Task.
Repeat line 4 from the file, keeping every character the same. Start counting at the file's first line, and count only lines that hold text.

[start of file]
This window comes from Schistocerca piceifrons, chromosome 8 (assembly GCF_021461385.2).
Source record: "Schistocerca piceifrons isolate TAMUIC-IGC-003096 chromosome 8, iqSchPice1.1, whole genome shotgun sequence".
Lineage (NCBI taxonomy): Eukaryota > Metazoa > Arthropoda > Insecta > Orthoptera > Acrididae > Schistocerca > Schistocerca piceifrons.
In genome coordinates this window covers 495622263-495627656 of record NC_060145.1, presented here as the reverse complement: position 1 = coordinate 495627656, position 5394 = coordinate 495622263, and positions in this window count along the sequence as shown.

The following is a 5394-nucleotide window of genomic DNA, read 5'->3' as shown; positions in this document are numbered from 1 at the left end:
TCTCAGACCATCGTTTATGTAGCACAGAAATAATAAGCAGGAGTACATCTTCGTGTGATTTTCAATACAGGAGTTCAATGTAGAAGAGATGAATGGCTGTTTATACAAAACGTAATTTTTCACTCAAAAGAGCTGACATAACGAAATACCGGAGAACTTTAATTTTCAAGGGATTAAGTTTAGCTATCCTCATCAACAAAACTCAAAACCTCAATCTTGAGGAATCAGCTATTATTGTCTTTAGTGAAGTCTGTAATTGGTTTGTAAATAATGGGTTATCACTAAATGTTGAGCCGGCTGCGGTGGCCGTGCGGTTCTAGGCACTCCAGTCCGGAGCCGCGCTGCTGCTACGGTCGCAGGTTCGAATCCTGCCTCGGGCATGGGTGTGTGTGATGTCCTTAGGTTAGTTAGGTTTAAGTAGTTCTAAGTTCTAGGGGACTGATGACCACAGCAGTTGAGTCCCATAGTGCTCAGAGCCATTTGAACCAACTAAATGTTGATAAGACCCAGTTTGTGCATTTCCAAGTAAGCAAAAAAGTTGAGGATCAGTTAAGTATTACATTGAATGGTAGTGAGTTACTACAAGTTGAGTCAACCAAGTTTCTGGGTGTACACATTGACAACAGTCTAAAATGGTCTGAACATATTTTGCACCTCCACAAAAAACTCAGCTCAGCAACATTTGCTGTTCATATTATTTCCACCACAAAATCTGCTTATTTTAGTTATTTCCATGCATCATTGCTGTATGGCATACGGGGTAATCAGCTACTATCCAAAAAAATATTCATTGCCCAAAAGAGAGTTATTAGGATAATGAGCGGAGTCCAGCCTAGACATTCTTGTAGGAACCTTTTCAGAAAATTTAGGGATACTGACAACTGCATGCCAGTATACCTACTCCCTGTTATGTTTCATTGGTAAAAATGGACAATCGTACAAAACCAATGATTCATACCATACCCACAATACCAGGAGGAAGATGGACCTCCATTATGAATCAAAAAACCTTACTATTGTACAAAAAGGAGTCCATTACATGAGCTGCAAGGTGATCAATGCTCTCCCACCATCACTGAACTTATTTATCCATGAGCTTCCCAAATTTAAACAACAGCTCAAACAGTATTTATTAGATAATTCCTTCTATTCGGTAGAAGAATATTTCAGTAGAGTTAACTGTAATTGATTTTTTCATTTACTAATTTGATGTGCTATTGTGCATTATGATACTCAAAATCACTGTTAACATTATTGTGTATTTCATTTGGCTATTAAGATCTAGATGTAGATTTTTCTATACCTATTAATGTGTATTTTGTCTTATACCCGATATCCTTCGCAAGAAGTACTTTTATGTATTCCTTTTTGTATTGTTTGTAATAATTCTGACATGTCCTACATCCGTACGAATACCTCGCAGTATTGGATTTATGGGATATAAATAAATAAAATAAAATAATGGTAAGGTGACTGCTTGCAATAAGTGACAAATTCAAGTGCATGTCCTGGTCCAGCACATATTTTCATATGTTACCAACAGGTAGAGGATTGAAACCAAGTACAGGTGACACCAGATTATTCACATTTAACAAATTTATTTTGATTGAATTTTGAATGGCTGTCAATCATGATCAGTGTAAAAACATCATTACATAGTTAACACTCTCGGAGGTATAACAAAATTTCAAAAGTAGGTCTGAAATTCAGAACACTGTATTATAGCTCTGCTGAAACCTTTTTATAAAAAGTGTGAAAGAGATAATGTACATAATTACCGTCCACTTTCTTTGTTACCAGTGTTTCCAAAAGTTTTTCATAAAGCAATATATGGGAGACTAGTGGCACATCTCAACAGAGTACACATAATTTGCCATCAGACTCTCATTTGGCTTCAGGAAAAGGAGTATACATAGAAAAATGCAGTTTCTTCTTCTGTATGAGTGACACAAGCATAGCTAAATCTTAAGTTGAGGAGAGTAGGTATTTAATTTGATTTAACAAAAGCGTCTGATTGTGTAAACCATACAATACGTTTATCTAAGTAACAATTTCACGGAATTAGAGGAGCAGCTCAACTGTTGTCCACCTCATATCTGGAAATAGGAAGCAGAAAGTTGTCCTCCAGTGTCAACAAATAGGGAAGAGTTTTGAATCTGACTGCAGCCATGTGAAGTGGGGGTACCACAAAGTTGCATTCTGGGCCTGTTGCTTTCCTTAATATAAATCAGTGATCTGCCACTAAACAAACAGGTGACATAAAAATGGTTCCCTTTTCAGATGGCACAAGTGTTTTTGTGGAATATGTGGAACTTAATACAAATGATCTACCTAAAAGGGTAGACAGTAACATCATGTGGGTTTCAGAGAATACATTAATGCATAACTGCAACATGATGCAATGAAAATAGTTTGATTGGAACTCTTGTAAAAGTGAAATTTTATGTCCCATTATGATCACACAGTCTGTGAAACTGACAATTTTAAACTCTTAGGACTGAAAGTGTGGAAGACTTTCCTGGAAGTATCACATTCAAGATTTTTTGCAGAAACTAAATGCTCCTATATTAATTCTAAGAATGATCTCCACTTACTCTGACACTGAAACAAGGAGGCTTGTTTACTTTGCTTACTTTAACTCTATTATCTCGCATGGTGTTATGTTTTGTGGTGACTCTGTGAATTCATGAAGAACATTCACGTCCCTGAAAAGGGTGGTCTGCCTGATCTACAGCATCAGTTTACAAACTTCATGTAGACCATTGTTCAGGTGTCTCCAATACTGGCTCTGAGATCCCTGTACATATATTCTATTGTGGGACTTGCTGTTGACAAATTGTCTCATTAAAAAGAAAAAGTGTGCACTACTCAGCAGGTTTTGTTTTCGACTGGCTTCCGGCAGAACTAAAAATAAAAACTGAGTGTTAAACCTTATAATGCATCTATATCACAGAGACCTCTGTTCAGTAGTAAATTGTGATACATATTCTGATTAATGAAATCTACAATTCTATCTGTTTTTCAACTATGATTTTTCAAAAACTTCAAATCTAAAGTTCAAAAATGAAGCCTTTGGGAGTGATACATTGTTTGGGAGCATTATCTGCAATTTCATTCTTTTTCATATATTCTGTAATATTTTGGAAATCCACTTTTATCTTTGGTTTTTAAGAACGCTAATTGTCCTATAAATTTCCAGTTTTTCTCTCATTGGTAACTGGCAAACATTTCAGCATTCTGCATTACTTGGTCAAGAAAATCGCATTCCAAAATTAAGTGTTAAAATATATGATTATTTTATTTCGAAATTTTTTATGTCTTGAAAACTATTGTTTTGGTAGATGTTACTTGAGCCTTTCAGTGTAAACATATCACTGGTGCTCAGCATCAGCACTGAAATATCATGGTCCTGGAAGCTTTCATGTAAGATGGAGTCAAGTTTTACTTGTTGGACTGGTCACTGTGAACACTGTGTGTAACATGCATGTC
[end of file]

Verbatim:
In genome coordinates this window covers 495622263-495627656 of record NC_060145.1, presented here as the reverse complement: position 1 = coordinate 495627656, position 5394 = coordinate 495622263, and positions in this window count along the sequence as shown.